What information do I need about my parents for FAFSA®?
If you’re filing your Free Application for Federal Student Aid (FAFSA®) as a dependent student, you’ll generally need to include some information about at least one of your parents for the office of Federal Student Aid (FSA) to process your application.
In this article, we’ll cover why at least one of your parents or both need to supply information if you’re a dependent on your FAFSA®, the information that at least one of your parents will need to provide, and how they need to go about it.
Why do I have to report my parents’ information on the FAFSA®?
Federal student aid programs are based on the concept that dependent students and their families are primarily responsible for paying for a student’s education.
In simple terms, a dependent student is considered financially dependent on their parents, while an independent student is considered financially independent.
If you’re dependent, your financial information and at least one of your parents has to be supplied with your FAFSA® to calculate your Expected Family Contribution (EFC), which colleges use to determine how much financial aid (if any) they’ll award you.
It's important to be aware that the EFC is transitioning to the Student Aid Index (SAI), a new methodology for calculating students’ eligibility for federal student aid, beginning with the 2024-25 FAFSA®. For now, still familiarize yourself with EFC.
To best determine your dependency status, you should utilize the FSA’s dependency guidelines available on StudentAid.gov.
Of note, whether you’re actually financially reliant on your parents isn’t part of the FSA’s dependency equation. Your parents might not be helping you financially at all, for instance, and you could still be considered a dependent.
What personal information from your parents is needed to file FAFSA® for dependent students?
You’ll need your parents’ basic personal information, including their names, dates of birth, Social Security numbers, contact information, and some of their financial information. Here’s a breakdown.
You’ll need to indicate whether your parent or parents are married, remarried, separated/divorced, unmarried but living together, or widowed. Based on that answer, the FAFSA® will ask for the date of their marriage, divorce, or spouse’s death.
If your legal parent is remarried, and you’re reporting that legal parent’s information, you’ll need to include your stepparent’s information in your application.
In the case of divorce or separation, your legal parent is the parent with whom you live most of the time during the past 12 months. If you live with each parent for an equal amount of time, your legal parent is the parent who provides more financial support.
You’ll need to report your household size on the FAFSA®. For dependent students, household size includes:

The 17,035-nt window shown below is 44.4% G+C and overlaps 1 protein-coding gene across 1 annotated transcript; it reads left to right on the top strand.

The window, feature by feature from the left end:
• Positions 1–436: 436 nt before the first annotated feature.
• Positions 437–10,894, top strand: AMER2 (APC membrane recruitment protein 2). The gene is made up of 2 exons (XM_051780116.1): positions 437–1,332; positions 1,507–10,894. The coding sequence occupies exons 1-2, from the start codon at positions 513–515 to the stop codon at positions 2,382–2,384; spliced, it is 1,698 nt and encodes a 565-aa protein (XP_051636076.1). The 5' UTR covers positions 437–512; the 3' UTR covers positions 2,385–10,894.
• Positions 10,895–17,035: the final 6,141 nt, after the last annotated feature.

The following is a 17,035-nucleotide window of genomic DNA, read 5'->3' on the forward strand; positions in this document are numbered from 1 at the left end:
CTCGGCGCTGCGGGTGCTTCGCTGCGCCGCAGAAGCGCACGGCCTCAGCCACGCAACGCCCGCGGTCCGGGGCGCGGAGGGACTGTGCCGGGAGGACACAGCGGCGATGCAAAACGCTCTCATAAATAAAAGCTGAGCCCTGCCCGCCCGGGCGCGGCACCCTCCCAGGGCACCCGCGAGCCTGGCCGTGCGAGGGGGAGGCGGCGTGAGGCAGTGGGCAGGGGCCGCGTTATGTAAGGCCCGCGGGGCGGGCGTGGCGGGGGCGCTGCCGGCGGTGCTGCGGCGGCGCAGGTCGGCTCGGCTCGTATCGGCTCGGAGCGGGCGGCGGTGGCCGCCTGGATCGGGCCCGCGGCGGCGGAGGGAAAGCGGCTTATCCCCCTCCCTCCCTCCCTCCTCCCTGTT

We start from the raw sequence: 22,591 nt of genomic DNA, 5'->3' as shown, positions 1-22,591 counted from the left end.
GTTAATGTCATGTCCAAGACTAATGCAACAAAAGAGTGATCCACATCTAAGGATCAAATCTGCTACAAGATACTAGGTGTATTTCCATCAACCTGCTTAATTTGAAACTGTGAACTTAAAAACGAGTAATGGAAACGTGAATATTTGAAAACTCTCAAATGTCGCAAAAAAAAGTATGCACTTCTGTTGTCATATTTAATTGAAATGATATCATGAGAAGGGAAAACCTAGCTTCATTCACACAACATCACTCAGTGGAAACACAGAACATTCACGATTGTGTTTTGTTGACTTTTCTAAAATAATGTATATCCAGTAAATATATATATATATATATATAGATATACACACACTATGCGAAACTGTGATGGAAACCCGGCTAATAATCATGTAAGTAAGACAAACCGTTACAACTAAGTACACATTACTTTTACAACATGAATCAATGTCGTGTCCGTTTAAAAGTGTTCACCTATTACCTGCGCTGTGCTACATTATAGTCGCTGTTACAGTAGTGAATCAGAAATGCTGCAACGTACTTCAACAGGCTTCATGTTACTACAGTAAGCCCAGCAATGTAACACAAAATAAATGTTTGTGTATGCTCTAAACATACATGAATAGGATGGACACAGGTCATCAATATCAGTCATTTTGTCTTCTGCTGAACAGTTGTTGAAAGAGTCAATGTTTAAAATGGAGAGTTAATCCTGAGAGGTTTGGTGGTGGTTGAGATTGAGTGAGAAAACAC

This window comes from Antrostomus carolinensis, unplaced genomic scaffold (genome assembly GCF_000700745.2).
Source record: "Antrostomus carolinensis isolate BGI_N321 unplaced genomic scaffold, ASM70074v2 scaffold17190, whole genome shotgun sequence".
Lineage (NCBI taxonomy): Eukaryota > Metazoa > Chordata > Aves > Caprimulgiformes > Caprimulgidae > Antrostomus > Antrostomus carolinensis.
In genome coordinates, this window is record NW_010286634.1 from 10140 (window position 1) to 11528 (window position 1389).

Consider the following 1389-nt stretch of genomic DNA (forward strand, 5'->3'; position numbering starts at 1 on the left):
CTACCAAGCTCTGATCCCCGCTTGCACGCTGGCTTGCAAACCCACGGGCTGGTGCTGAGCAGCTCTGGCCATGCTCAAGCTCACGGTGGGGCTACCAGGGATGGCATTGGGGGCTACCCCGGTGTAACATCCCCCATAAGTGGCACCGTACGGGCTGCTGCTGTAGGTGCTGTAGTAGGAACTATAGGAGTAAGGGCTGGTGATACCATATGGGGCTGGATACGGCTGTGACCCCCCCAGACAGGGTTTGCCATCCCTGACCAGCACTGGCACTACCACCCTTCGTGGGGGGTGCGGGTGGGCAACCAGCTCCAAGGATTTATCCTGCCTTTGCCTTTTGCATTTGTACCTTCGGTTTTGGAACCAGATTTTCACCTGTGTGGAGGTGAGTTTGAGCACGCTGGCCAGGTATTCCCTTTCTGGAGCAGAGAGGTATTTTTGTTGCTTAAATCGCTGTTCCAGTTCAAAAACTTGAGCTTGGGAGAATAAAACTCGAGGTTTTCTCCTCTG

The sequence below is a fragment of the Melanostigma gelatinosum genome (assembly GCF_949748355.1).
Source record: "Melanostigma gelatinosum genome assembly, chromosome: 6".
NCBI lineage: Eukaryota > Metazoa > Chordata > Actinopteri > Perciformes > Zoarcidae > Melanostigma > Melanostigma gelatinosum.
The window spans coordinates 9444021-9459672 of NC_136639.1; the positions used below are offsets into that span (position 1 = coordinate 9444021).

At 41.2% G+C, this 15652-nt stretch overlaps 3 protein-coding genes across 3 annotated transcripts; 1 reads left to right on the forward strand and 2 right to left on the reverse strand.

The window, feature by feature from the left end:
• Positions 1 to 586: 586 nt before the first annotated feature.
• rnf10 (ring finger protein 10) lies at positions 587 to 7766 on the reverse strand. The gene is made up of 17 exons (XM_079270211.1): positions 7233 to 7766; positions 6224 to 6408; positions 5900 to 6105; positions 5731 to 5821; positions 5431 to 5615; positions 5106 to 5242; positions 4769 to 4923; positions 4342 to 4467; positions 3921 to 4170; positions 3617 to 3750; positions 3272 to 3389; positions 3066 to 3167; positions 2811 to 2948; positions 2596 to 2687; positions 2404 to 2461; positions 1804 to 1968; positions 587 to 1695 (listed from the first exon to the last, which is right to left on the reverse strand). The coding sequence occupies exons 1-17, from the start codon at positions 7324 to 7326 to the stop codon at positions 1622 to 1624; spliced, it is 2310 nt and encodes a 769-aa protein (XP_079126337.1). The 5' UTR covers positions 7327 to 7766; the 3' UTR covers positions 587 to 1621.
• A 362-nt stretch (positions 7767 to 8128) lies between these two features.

- Your parent or parents (and spouse, if applicable)
- Any other children your parent or parents will be financially supporting during the school year
- Any other dependents who live with you and who your parent or parents will be financially supporting during the school year
The FAFSA® will ask for your parent’s tax information from two years prior to the academic year for which aid is being requested. For example, your parents will be required to report their tax information from 2021 for the 2023-24 FAFSA®.
To make the process easier, your parents can use the IRS Data Retrieval Tool to link your FAFSA® to their IRS tax filings.
If they can’t find their tax returns or use the IRS Data Retrieval Tool, they can request a tax transcript on the IRS website.
Bank statements, investments, and untaxed income
In addition to your parents’ tax information, the FAFSA®, will ask for an accounting of their holdings in cash, checking and savings accounts, and investments.
Stocks, bonds, and second homes are all considered investments for the purposes of the FAFSA®, but their primary residence and any small businesses or farms they operate don’t need to be reported.
They’ll also need to provide records of untaxed income and interest income.
An FSA ID
The final piece of the puzzle for FAFSA® is to have a parent sign up for an FSA ID if you plan to submit the FAFSA® electronically. Your parent can create an FSA ID on StudentAid.gov.
Why do they need to do this? While you can supply your parent’s information via your FAFSA® form, they’ll need to sign the form, and the easiest way for them to do that is electronically via their FSA ID.
Your parent’s FSA ID serves as their legal electronic signature throughout the federal student aid process. It also confirms their identity and grants them access to certain U.S. Department of Education websites.
Only one legal parent needs to create an FSA ID. In the case of separated or divorced parents, students should have the parent they’ve lived with most during the prior 12 months create an FSA ID.
Of note, it’s not a requirement to have a parent create an FSA ID. Students and parents have the option of printing the FAFSA®, signing it, and mailing a hard copy, but many will find that electronically signing the FAFSA® is easier. Also, some parents might not be able to create an FSA ID for various reasons, including not having a Social Security number.
If you’re considered a dependent student, you’ll need to involve at least one parent in the FAFSA® process, except under a few circumstances. Familiarize yourself with what’s needed from them, and hopefully, you can help make the FAFSA® process go as smoothly as possible.